OCTOBER 21, 2021, AUSTIN, TEXAS, saw the 10th edition of the Who’s Number One event – 11 if we take into account the WNO Championships, although that one show followed a tournament setting against the more common super-fight set-up laid out by the promoters (FloGrappling).
Always with great production value, the WNO 10 set forth a series of interesting no-gi jiu-jitsu superfights between well-known faces of the sport such as multiple-time world champions Mikey Musumeci and Luiza Monteiro, as well as women’s BJJ legend, Bia Mesquita.
The event also offered another Gordon Ryan headliner match. This time an exhibition clash with MMA fighter, and UFC welterweight contender, Philip Rowe. Given the exhibition ruleset, the match would reset from the feet every time a submission occurred. This turned out to be much like a light sparring session for Ryan who conquered a number of submissions on Rowe.
Aside from the Levi Jones-Leary upset win over John Danaher’s star pupil, Oliver Taza, the highlight of the event was likely Mikey Musumeci’s creative submission over Richard Alarcon, a beautiful job executed by the masterful technician which we report on in further detail below.
– Damion Anderson def. Estevan Martinez via decision (unanimous)
Great match with never-ending offense from both parties. 15 minutes of movement, with Anderson using his size and strength advantage to conquer the upper hand in the majority of the exchanges.
Although Damion is about 3 weight classes above Estevan’s, he is also substantially less experienced than the current world no-gi rooster weight black belt champion. In last night’s performance, Anderson showed great composure under the bright lights of the event and a wide range of technical solutions in his arsenal, displaying back attacking sequences and a solid top game in addition to his already well-developed leg-lock game.
– Brianna Ste-Marie def. B. Robertson via triangle choke
A solid performance by Saint-Marie, showing great knowledge of jiu-jitsu fundamentals against Roberton’s more novel and leg-lock-centric grappling style. When on bottom Brianna fought to be on top, when on top she focussed on establishing dominant positions, a game-plan she executed perfectly. Dominated from the top, passed, mounted, set up multiple attacks, and got the finish.
– Jacob Couch def. Hunter Colvin via violin armlock from triangle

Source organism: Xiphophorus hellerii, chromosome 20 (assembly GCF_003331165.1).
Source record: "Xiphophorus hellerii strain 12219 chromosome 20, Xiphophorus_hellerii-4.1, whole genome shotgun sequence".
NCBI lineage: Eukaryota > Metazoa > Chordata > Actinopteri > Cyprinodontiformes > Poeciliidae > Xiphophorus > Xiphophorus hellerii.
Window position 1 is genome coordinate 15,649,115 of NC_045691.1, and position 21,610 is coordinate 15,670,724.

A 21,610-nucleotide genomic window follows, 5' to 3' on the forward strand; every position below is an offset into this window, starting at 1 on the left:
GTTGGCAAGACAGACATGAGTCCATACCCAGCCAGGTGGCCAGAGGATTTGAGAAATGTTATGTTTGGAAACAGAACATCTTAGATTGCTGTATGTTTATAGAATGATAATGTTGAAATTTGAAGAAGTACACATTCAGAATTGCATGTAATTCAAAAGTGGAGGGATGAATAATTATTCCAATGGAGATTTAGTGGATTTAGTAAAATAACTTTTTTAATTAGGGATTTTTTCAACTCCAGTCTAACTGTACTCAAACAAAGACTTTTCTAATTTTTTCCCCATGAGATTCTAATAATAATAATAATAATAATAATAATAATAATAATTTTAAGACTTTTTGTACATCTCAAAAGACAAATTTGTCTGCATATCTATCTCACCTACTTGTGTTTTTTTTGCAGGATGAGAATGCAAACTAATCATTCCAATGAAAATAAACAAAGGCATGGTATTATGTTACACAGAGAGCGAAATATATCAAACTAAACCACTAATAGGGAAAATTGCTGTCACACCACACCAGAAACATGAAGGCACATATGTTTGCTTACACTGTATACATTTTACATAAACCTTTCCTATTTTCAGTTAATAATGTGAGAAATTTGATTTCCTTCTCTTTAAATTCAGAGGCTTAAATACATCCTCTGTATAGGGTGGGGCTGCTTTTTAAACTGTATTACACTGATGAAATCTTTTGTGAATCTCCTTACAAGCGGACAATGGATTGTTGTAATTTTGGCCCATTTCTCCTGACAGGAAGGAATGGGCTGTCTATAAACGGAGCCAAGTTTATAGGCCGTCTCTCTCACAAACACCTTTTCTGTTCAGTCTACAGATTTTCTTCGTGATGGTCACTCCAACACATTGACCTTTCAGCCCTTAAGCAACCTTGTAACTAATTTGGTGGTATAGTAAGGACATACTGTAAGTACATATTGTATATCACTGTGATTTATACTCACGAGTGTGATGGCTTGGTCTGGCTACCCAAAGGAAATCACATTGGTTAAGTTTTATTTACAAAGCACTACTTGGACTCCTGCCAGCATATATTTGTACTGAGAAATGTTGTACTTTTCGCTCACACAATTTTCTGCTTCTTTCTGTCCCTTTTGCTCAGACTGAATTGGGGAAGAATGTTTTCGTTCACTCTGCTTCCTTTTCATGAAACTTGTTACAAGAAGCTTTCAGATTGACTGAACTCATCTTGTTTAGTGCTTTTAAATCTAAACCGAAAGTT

Couch proved once again why he is so loved by the grappling community. Always on the offense, Jacob attacked every limb he saw, working from top and bottom.
The match ending sequence appeared to be an ode to the old school jiu-jitsu rule that states: “never place your hands on the mat when inside the closed guard”. The Hillbilly Hammer demonstrated why this is still crucial today by finding his way to a tight triangle choke from Hunter’s mishap.
Usually, there is not a lot to tell from a clash that lasted only 54 seconds, but this wasn’t the case this time. The big news here was an interesting technical detail by Musumeci.
What appeared to be a lateral kneebar at a first glance proved to be a heel hook submission instead. One using above-shoulder-line leverage to enforce the tap after a k-guard leg entry. Check the photo below of the grip below.
In the first minute of this match Oliver Taza looked for the saddle control from a passing position, an offensive maneuver Levi countered with a beautiful back take. After this solid exchange in favor of Unity JJ’s team member, we did see Oliver return to the driver’s seat, pushing the pace relentlessly (albeit with no real danger) and Jones-Leary, sadly but understandably, taking a passive role in the fight.
Near the end, Levi gave us another glimpse into his genius. A spurt of his attacking prowess with a sweep to mount control, a move that sealed the deal for the judges in favor of Australia’s Jones-Leary.
If prior to the match, someone would have told us we would see a wrestling battle between Davies and Ribeiro, that person would have been laughed out of the room, nevertheless, this is what we saw. Not the sloppy pushing and shoving type of wrestling either – so common in the heavier weight classes – no, these two featherweights went to war!
After heated exchanges on the feet, with 90 seconds to go, Ffion opted to pull guard where the battle continued with a few leg locks exchanged between the two. An even match with the edge being slightly on the side of Wales’ athlete, a dynamic that was translated with a win via judge decision.
The sport’s top middleweights came to blows once again. No strangers to each other’s game, with the majority of those clashes going towards Mesquita it would be hard not to have given Bia the edge from the get-go. A good match with Beatriz playing from the top position where she conquered most of the exchanges, albeit, without getting close to the finish against a resilient Monteiro.